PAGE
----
High Concept

By Bonnie Orr

What does the term "high concept" mean in the film business? It's simply a term used to describe a script or a film that a person can easily understand after hearing just a few words. Robin U. Russin and William Missouri Downs define "high concept" in their book Screenplay: Writing the Picture as "a movie's premise or storyline that is easily reduced to a simple and appealing one liner."


Jennifer Lerch in her book, 500 Ways To Beat The Hollywood Script Reader tells us that we want to shoot for high concept scripts because they sell. She says, "A high-concept screenplay can be sold without lengthy explanation by the Hollywood Reader or the Executive Reader." In addition, Ms. Lerch, a Hollywood Reader herself, says that readers refer to those stories that have a catchy idea and broad appeal as high concept.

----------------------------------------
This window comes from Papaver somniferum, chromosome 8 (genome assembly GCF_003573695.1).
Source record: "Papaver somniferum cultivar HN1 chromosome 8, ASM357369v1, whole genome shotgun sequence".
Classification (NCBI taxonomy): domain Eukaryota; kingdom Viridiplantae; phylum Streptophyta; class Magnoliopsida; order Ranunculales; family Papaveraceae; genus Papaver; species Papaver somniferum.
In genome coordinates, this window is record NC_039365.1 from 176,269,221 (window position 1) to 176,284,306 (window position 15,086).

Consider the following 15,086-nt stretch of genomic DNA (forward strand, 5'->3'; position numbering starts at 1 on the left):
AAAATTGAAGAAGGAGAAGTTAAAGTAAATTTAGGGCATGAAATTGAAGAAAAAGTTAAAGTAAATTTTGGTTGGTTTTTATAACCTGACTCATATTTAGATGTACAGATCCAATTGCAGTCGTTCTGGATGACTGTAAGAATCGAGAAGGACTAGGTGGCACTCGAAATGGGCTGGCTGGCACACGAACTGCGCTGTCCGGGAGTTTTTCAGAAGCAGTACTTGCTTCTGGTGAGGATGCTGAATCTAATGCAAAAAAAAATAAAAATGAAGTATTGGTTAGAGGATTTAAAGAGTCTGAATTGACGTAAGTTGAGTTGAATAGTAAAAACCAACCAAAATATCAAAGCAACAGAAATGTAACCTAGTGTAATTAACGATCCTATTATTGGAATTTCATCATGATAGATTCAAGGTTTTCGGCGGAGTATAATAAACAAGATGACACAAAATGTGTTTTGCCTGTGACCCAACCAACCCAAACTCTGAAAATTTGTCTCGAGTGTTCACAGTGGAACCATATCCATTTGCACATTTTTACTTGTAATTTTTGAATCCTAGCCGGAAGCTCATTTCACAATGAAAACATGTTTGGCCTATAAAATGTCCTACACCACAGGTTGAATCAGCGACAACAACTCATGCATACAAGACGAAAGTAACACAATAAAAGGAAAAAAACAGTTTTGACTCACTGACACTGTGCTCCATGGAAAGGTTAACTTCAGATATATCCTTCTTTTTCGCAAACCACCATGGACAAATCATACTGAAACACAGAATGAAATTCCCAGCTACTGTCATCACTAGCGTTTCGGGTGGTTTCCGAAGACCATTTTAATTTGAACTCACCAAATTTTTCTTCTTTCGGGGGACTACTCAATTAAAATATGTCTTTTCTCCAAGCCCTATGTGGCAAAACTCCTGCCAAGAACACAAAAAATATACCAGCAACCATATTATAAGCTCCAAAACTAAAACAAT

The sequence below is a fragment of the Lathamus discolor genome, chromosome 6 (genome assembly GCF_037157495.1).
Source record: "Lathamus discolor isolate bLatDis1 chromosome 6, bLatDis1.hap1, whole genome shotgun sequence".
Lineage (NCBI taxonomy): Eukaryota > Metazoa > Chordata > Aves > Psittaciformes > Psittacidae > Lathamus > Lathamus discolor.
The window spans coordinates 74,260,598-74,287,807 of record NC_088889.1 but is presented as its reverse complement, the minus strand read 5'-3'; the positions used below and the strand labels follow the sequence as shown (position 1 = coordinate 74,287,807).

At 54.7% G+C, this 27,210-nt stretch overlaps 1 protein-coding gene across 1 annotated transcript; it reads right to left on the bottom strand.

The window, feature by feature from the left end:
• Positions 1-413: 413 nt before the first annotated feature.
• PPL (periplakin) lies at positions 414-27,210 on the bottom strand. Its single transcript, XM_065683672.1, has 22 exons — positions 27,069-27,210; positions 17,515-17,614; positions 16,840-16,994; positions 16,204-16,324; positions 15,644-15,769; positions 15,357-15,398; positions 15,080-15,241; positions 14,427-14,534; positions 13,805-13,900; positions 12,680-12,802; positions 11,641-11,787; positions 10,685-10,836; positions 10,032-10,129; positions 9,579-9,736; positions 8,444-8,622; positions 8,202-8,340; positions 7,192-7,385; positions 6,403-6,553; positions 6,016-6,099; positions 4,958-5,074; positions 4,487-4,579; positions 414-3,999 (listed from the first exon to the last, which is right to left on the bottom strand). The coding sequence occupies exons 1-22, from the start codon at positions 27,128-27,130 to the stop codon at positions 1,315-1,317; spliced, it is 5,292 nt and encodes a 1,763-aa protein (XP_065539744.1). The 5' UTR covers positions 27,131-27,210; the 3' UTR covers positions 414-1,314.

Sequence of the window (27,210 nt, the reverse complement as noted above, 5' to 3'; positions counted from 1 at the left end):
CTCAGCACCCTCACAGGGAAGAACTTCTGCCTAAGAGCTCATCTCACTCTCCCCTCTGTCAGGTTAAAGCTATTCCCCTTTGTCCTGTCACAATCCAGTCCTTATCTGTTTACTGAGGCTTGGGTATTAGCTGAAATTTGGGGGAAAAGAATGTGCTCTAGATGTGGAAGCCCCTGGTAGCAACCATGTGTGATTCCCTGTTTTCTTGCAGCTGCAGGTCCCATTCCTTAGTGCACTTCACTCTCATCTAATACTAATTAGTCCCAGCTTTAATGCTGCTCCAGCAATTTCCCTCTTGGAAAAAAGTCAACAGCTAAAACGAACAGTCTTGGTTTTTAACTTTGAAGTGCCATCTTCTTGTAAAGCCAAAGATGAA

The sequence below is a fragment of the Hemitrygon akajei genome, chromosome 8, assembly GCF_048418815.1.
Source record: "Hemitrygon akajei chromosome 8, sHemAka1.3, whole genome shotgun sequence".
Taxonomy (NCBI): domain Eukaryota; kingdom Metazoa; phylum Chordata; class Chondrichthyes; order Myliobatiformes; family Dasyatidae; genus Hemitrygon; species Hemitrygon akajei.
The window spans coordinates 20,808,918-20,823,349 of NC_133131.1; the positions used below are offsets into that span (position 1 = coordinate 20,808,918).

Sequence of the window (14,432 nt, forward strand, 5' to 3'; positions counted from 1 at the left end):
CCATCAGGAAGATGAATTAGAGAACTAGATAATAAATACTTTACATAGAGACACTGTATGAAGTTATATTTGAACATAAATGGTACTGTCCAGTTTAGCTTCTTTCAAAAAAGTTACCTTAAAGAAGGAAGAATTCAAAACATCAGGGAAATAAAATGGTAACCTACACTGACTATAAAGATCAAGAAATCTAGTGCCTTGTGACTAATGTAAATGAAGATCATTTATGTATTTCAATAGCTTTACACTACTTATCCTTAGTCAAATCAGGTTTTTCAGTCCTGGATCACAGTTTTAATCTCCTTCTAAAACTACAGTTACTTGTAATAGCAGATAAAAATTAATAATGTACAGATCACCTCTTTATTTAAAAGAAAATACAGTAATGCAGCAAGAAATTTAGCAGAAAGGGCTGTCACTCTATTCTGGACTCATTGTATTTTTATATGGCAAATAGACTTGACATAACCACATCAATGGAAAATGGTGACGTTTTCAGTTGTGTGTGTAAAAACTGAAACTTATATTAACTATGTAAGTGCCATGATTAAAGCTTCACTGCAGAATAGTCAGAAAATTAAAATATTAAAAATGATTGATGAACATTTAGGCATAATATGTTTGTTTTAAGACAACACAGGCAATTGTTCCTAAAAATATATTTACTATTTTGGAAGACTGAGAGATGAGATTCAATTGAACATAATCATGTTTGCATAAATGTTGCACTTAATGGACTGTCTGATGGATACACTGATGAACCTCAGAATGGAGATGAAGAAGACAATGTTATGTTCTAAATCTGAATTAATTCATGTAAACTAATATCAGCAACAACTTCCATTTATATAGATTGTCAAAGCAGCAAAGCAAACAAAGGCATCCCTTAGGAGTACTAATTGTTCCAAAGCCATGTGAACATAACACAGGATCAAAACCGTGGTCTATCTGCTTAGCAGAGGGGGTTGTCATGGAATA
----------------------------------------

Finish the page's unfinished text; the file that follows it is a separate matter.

One thing is certain, a high concept script will sell before a low concept script. For example, Liar, Liar, a script in which a lawyer has to tell the truth for 24 hours was said to be an easy sell.

Here are some one word film titles that fit the definition of high concept:


Two word examples include:

Top Gun
Lethal Weapon
Star Wars
Independence Day
Pearl Harbor
Rock Star
The Matrix
Runaway Bride
Home Alone
King Kong

Most blockbuster films (those big action movies that generally come out in the summer) are high concept. Think Terminator, Con Air, Air Force One, Die Hard, etc. But not all high concept movies are big blockbuster-type movies. Movies like The Sixth Sense, American Beauty, The Usual Suspects, and Goodfellas are high concept, but not blockbuster.